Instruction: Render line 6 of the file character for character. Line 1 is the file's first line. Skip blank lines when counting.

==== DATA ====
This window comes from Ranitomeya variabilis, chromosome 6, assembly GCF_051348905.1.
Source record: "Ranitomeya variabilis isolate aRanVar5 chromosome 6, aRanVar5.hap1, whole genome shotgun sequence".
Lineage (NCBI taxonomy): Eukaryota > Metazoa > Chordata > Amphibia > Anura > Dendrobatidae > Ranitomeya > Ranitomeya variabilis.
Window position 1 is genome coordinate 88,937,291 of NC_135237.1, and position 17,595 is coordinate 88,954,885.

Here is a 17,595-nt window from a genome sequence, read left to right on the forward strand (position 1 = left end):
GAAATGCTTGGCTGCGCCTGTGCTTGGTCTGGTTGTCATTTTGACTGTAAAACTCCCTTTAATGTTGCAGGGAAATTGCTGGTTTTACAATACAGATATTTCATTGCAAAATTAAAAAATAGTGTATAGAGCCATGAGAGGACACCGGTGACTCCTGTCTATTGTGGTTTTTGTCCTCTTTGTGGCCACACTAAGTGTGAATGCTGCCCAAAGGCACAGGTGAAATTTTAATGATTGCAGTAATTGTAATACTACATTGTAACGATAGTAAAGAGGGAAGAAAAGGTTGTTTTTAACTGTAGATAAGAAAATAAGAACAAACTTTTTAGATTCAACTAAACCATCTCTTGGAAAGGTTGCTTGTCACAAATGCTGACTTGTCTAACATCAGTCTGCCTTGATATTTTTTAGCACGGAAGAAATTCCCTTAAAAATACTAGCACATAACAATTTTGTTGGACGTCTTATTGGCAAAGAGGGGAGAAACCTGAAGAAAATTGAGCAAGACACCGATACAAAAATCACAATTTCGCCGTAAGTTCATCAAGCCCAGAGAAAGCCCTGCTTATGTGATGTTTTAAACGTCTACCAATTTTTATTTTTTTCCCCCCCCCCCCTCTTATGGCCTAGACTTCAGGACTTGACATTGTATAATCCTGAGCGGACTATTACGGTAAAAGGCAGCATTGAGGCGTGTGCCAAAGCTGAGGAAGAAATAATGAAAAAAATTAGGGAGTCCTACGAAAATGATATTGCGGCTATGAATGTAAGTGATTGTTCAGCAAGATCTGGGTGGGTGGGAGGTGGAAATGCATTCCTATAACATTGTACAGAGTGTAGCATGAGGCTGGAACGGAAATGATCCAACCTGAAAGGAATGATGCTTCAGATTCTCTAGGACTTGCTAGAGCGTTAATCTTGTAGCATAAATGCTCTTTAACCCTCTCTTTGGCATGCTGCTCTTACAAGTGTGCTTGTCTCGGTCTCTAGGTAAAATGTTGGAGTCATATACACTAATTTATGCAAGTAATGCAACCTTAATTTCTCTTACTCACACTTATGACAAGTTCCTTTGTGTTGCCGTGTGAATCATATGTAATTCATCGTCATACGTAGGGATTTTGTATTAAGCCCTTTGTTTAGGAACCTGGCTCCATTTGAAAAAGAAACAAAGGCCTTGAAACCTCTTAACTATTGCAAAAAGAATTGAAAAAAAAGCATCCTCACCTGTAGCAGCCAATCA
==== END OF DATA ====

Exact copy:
GAAATGCTTGGCTGCGCCTGTGCTTGGTCTGGTTGTCATTTTGACTGTAAAACTCCCTTTAATGTTGCAGGGAAATTGCTGGTTTTACAATACAGATATTTCATTGCAAAATTAAAAAATAGTGTATAGAGCCATGAGAGGACACCGGTGACTCCTGTCTATTGTGGTTTTTGTCCTCTTTGTGGCCACACTAAGTGTGAATGCTGCCCAAAGGCACAGGTGAAATTTTAATGATTGCAGTAATTGTAATACTACATTGTAACGATAGTAAAGAGGGAAGAAAAGGTTGTTTTTAACTGTAGATAAGAAAATAAGAACAAACTTTTTAGATTCAACTAAACCATCTCTTGGAAAGGTTGCTTGTCACAAATGCTGACTTGTCTAACATCAGTCTGCCTTGATATTTTTTAGCACGGAAGAAATTCCCTTAAAAATACTAGCACATAACAATTTTGTTGGACGTCTTATTGGCAAAGAGGGGAGAAACCTGAAGAAAATTGAGCAAGACACCGATACAAAAATCACAATTTCGCCGTAAGTTCATCAAGCCCAGAGAAAGCCCTGCTTATGTGATGTTTTAAACGTCTACCAATTTTTATTTTTTTCCCCCCCCCCCCTCTTATGGCCTAGACTTCAGGACTTGACATTGTATAATCCTGAGCGGACTATTACGGTAAAAGGCAGCATTGAGGCGTGTGCCAAAGCTGAGGAAGAAATAATGAAAAAAATTAGGGAGTCCTACGAAAATGATATTGCGGCTATGAATGTAAGTGATTGTTCAGCAAGATCTGGGTGGGTGGGAGGTGGAAATGCATTCCTATAACATTGTACAGAGTGTAGCATGAGGCTGGAACGGAAATGATCCAACCTGAAAGGAATGATGCTTCAGATTCTCTAGGACTTGCTAGAGCGTTAATCTTGTAGCATAAATGCTCTTTAACCCTCTCTTTGGCATGCTGCTCTTACAAGTGTGCTTGTCTCGGTCTCTAGGTAAAATGTTGGAGTCATATACACTAATTTATGCAAGTAATGCAACCTTAATTTCTCTTACTCACACTTATGACAAGTTCCTTTGTGTTGCCGTGTGAATCATATGTAATTCATCGTCATACGTAGGGATTTTGTATTAAGCCCTTTGTTTAGGAACCTGGCTCCATTTGAAAAAGAAACAAAGGCCTTGAAACCTCTTAACTATTGCAAAAAGAATTGAAAAAAAAGCATCCTCACCTGTAGCAGCCAATCA